Just over a year ago in April of 2016, Laughing Monk Brewing opened in the Bayview with an innovative take on Belgian and California beer styles and a unique passion for their home ‘hood. Working alongside several nonprofits and acting as a community gathering place, in one year, they’ve developed into a headquarters for local improvement and celebration.
“We chose our location here in the Bayview to live with fellow artists, chefs and creators who share our drive to craft, share and explore,” the team explained on the brewery’s Facebook page. “We believe that at the center of every community is that glass held high, bringing together locals and travelers alike to share stories and laughter over delicious beer.”
Photo courtesy of Laughing Monk Brewing
Andrew Casteel is the founder and owner at Laughing Monk. In the process of bringing his brewery to life, he also formed a nonprofit with Bayview local, Tyra Fennell. “As I was getting to know the neighborhood and doing the community outreach, I met [Tyra],” said Andrew. “She knew the arts world and she wanted to be able to stay in the Bayview and keep working there, but the nonprofit she was working with at the time wasn’t working out. I come from the nonprofit world so I said ‘Hey, I can start one. If you can go out and fundraise, I can get you an organization that you can start to build.’” And Imprint.City was born.
Over the course of one year, the arts-centered organization has painted murals throughout the Bayview; they’ve started a summer program for kids to learn how to make websites and video games, and they’ve even hosted a music festival showcasing the local SF music scene. Andrew said, “It’s been an amazing process. [Tyra is] an amazing fundraiser and it’s fun to help those artists who are trying to hold onto living in San Francisco. We want to make sure we give them as many opportunities as possible to give some work to the community while still managing to sustain themselves.”
Photo courtesy of Imprint.City
But programming and concerts are just the beginning of Imprint.City’s drive to support, educate and promote local artists, children and creators. As Andrew mentioned, the organization is behind a few of the neighborhood’s most impressive murals, including an outdoor museum. The Sprayview will eventually grow to encompass over twenty blocks of colorful murals painted by a variety of professional artists. Paired with a series of civic engagement discussions and artmaking workshops that introduce youth from the 3rd Street Center and Clinic to muralists, the project brings together the community in a celebration of local art and creativity.
In partnership with a few other organizations, Imprint.City has also put together The Southside Festival, Candlestick Point Mural Art Project, Bayview Harvest Festival, The Bayview Live Festival, Bayview Lights, the Zuckerberg San Francisco General Concert Series and SPARC Fest, a celebration of science, participation, arts, radicalism and community.
Today, Andrew still serves on the nonprofit’s Board of Directors as Vice President while operating Laughing Monk Brewing with the same passion for the Bayview. Along with funding Imprint.City, the brewery supports and even occasionally sources from five different community gardens in the neighborhood.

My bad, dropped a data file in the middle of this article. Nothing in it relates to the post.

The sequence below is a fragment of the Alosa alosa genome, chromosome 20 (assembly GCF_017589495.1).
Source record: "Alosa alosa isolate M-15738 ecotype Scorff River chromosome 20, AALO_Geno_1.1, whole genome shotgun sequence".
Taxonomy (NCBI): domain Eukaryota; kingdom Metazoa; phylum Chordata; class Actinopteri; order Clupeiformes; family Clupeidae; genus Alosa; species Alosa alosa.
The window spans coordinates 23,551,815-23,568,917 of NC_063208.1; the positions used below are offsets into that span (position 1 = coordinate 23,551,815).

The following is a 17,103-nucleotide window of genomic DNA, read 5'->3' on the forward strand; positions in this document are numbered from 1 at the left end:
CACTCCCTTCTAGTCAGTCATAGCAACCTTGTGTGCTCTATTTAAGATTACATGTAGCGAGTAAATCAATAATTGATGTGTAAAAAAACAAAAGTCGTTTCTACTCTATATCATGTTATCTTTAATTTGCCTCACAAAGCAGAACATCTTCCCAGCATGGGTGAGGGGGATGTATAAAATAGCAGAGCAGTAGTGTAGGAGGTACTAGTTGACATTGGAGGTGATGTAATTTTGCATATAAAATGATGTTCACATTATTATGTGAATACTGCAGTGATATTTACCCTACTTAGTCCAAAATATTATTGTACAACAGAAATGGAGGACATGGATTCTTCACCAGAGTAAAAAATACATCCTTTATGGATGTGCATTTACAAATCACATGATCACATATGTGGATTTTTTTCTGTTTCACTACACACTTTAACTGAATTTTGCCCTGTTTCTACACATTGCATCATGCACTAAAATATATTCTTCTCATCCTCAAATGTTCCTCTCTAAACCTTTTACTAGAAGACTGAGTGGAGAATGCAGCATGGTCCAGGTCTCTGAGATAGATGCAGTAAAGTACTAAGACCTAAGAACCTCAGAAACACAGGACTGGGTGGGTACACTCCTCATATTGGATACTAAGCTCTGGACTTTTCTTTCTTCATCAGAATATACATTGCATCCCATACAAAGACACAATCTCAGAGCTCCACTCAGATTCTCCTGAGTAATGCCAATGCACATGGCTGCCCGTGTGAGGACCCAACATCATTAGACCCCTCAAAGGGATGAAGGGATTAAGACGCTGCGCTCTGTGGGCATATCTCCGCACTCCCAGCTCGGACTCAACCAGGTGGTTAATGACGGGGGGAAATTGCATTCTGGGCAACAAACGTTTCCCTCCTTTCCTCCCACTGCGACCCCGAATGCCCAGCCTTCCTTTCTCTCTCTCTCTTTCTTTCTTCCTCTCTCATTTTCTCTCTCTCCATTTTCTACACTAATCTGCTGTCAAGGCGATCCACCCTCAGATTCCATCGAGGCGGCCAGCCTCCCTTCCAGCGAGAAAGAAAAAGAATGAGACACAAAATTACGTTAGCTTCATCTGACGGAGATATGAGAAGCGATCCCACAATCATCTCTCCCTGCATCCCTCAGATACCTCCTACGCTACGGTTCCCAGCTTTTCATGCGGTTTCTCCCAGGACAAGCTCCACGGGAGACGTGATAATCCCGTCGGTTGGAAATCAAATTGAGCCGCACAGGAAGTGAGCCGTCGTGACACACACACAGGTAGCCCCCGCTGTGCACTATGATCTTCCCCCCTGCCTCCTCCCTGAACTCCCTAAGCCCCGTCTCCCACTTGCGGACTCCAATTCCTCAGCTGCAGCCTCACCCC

Andrew explained, “We fund a coordinated gardener who helps them all work together but also helps them to raise money from other sources so they can grow their programs. They grow a little bit of chamomile for us that we put into our Bayview Gold, a Belgian Golden Ale with a little hint of chamomile for a light citrus flavor. We could get that much chamomile for a lot less than we do at the community gardens, but we want to help them out and make sure they’re a part of the successful Bayview.”
Photos courtesy of Laughing Monk Brewing
Though you may not realize it right away, this motivation in philanthropy and local support is obvious before you even walk in the door: the name Laughing Monk is more than just a happy man with a beer.
“It’s called Laughing Monk because Belgian brewers come from a monastic tradition,” Andrew said. “When the monks were fasting, they couldn’t eat solid food but they could still drink beer. So they brewed the strongest beers when they couldn’t eat any food. Those monks were lit — and they were having a great time.” But that’s not the whole story; Andrew went on to say, “Monastic brewers also brewed to fund their good deeds in the cities they worked in. They represent this idea of a genial, jovial, charitable person who shares their beer and a love for their community.” And that’s just what Laughing Monk Brewing has become in the Bayview. It’s all about having a good time and doing good things.
“I would sum it up with the idea of Friar Tuck, the happy monk from Robin Hood who’s sharing his beer but also sharing his giving spirit with his neighbors. That’s what we try to embody. We love our neighborhood, The Bayview, and we do all that we can to support what’s going on there. It’s a chance to enjoy something that’s made as locally as we can do it while supporting as many community organizations, gardens and art programs as we can to help out the neighborhood,” said Andrew.
Want more Laughing Monk?
To learn more about the team behind Laughing Monk, check out their website and follow them on Facebook, Twitter and Instagram. There, you’ll find updates on events from Beer Yoga to food pairings and you’ll learn more about the ways Laughing Monk is supporting local organizations and nonprofits — and how you can help too!
To keep up with Imprint.City, you can follow them on Facebook, Twitter and Instagram. Let us know what events, festivals and programs you’re most excited about in the comments below!